Redefine some top-level operators to allow for overloading #531

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royalstream opened this Issue Jan 27, 2017 · 4 comments

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@royalstream
royalstream commented Jan 27, 2017 edited

Many operators have standard global definitions that make them unsuitable for operator overloading, e.g. ! & @ %
Redefining them is not an option because you lose the standard behavior and that would obviously break existing code.

But sometimes they can be redefined in such a way that the standard behavior remains unaffected while allowing for operator overloading in your classes.

For example, the ! operator could be redefined like this:

type ExclamationDefaults() = class end

let inline (!) x = 
    let inline aux (a: ^a, b: ^b) = ( (^a or ^b) : (static member op_Exclamation: ^b -> _) b)
    aux (ExclamationDefaults(), x)

type ExclamationDefaults with static member op_Exclamation(x:'a ref) = x.contents

This still works in the same way for reference types, but you can overload it for a custom class:

type SomeClass() = 
    static member op_Exclamation(x:SomeClass) = ...

let r = ref 10
let a = !r   // works as usual

let c = SomeClass()
let b = !c   // calls SomeClass.op_Exclamation

Pros and Cons

The advantages of making this adjustment is that some existing operators become overloadable (operator ! in the example).

The disadvantages of making this adjustment to F# are not obvious at this moment. If all the test cases for reference types pass then we could say it has no downsides.

Extra information

Estimated cost (XS, S, M, L, XL, XXL): S

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  • This is not a question (e.g. like one you might ask on stackoverflow) and I have searched stackoverflow for discussions of this issue
  • I have searched both open and closed suggestions on this site and believe this is not a duplicate
  • This is not something which has obviously "already been decided" in previous versions of F#. If you're questioning a fundamental design decision that has obviously already been taken (e.g. "Make F# untyped") then please don't submit it.

Please tick all that apply:

  • This is not a breaking change to the F# language design
  • I would be willing to help implement and/or test this
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@gmpl
gmpl commented Jan 28, 2017 edited

Just a note, the code you posted doesn't work, it fails with:

~vsEB00.fsx(5,5): error FS0193: Type constraint mismatch. The type 
    'a    
is not compatible with type
    'c Microsoft.FSharp.Core.ref    
The type ''a' does not match the type ''c Microsoft.FSharp.Core.ref'

But you can make it work by moving the overload to the type definition and adding another overload to make the overload resolution ambiguous:

type ExclamationDefaults() =
    static member op_Exclamation(x:'a option) = x.Value
    static member op_Exclamation(x:'a ref) = x.contents

let inline (!) x = 
    let inline aux (a: ^a, b: ^b) = ( (^a or ^b) : (static member op_Exclamation: ^b -> _) b)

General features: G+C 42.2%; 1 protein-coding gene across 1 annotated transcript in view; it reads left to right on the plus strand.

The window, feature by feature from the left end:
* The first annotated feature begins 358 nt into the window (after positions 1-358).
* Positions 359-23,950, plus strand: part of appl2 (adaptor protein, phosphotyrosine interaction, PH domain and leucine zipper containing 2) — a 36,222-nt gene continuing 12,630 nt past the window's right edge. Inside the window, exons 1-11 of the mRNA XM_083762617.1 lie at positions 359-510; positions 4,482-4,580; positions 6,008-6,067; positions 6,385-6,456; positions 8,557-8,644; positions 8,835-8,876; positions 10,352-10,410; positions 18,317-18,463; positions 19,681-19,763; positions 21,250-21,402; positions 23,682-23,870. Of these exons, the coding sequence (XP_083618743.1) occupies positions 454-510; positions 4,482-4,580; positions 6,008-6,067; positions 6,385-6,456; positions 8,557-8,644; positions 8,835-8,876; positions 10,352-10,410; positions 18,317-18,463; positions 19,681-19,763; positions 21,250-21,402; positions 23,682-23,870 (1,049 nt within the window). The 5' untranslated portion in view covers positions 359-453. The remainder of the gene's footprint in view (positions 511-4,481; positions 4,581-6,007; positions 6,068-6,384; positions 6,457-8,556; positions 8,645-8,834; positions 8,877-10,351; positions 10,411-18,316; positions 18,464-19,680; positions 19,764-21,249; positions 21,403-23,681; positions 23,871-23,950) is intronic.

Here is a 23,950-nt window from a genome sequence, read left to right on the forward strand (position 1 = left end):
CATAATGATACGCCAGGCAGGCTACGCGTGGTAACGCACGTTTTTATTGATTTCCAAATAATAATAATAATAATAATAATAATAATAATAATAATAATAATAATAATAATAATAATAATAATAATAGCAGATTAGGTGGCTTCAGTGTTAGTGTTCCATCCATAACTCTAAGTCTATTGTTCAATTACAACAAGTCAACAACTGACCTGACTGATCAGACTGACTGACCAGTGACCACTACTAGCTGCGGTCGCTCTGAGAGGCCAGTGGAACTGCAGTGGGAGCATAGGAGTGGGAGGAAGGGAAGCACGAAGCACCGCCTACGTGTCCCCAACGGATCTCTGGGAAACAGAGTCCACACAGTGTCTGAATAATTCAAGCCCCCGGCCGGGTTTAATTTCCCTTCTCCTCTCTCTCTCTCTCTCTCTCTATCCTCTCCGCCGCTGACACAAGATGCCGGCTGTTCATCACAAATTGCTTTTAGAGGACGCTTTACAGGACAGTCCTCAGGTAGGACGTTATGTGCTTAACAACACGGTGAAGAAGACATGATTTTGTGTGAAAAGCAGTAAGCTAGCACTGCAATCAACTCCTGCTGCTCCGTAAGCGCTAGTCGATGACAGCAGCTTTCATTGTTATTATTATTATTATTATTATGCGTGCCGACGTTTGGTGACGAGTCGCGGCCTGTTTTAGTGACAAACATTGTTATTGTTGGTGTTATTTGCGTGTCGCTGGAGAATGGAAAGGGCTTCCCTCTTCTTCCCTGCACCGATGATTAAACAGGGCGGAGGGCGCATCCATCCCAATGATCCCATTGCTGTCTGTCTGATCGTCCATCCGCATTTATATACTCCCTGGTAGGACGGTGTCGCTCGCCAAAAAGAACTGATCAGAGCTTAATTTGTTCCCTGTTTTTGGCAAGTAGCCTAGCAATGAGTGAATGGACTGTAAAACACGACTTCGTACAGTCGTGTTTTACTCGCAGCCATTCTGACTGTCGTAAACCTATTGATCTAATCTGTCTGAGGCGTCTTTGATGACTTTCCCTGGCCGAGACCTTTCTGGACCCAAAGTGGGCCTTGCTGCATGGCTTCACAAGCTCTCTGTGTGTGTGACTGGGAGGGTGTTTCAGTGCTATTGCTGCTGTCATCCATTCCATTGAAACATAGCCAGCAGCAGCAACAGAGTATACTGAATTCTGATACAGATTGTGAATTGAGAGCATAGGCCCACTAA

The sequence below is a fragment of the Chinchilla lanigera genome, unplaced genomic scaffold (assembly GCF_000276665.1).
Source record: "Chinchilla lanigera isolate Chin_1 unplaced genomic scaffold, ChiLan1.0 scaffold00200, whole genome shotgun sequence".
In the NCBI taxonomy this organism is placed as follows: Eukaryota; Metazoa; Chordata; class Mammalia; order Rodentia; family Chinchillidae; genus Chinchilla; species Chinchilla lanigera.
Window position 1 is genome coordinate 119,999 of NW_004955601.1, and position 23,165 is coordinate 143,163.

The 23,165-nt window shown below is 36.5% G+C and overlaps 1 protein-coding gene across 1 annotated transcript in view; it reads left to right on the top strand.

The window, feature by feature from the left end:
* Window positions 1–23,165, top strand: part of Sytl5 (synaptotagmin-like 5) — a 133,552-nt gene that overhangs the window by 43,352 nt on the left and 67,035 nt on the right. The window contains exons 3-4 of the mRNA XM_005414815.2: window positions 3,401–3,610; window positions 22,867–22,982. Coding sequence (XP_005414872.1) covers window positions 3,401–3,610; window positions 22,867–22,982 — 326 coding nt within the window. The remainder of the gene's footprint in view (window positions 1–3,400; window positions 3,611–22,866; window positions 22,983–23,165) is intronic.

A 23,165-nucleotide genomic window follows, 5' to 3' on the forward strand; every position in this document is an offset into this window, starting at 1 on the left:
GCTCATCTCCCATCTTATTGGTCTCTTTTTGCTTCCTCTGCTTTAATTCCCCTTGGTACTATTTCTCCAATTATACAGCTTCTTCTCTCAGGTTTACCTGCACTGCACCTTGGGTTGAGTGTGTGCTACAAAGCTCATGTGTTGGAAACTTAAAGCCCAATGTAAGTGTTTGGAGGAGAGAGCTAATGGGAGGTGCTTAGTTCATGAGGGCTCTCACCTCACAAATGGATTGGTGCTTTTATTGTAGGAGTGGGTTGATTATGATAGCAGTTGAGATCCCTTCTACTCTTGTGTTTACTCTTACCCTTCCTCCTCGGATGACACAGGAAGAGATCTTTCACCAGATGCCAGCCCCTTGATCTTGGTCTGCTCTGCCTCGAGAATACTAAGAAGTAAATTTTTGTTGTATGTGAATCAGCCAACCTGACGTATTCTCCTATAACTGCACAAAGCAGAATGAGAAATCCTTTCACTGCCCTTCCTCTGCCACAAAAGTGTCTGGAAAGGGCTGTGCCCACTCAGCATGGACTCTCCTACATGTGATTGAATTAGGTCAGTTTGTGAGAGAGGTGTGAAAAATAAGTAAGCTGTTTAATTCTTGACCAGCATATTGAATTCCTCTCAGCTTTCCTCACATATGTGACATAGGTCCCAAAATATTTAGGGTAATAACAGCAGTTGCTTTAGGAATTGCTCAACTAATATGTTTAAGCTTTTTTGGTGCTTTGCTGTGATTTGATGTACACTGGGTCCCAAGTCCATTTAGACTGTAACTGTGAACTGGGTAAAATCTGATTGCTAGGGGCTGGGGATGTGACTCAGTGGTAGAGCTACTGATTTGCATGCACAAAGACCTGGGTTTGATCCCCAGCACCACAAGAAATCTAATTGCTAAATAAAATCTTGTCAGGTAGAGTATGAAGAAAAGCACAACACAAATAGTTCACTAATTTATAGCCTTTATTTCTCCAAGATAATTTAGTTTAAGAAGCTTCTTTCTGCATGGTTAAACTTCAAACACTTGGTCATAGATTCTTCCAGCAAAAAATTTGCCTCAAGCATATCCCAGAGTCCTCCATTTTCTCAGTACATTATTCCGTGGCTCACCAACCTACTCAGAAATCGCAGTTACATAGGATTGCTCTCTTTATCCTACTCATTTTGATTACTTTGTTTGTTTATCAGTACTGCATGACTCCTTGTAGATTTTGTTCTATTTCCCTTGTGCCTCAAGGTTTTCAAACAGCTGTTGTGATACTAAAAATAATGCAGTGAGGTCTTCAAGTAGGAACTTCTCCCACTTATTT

aux (ExclamationDefaults(), x)

Now your code works, you can even do something like:

let e = ! ! (Some (ref (10)))
// val e : int 10

And extend it:

type SomeWrappingClass<'a> = SomeWrappingClass of 'a with
    static member op_Exclamation(SomeWrappingClass x) = x

let f = ! ! !(Some (ref (SomeWrappingClass 10)))
// val f : int 10
@gmpl
gmpl commented Jan 28, 2017 edited

The above code is more or less the technique used by F# libraries like FSharpPlus, Fleece (replicated later in Chiron), FSharpGPU and possible others that I don't know yet.

We can either add code like that in libraries or as you suggest in F# core.

The difference is that if it's added in F# core it will be done with simulated members, as it is now with all the math operators.

In both cases the main problem is to come up with a default definition for existing types, since they can't be added later in a natural way. So doing it in libraries give us some more flexibility, since implementing changes in F# core is a complicated and long process, given the importance of the core lib.

Regarding breaking existing code, with the above code if you define a function like:

let f x = ! x

It will no longer compile:

~vsEB00.fsx(40,11): error FS0332: Could not resolve the ambiguity inherent in the use of the operator 'op_Exclamation' at or near this program point. Consider using type annotations to resolve the ambiguity.

But if it is done with simulated members, a default can be added which would solve this scenario, still I think there might be some specific scenarios, in presence of inline functions, where type annotations will be required.

So I'm not sure if it's good to add them in F# core, it sounds interesting but we'll need an extensive analysis and discussion about the simulated members for existing types.

@royalstream

I also had the "second overload" code at hand but, strangely, both compile fine for me. In any event both show the same principle.

Using simulated members sounds like the right approach but then it's no longer simple. I understand your point.

@gmpl
gmpl commented Jan 29, 2017 edited

I tried it with VS2015.
Now trying with VS2017RC3 I get:

~vsDCA7.fsx(5,5): error FS0073: internal error: Undefined or unsolved type variable: '_?42589

What's your platform? Maybe we should report the bug.

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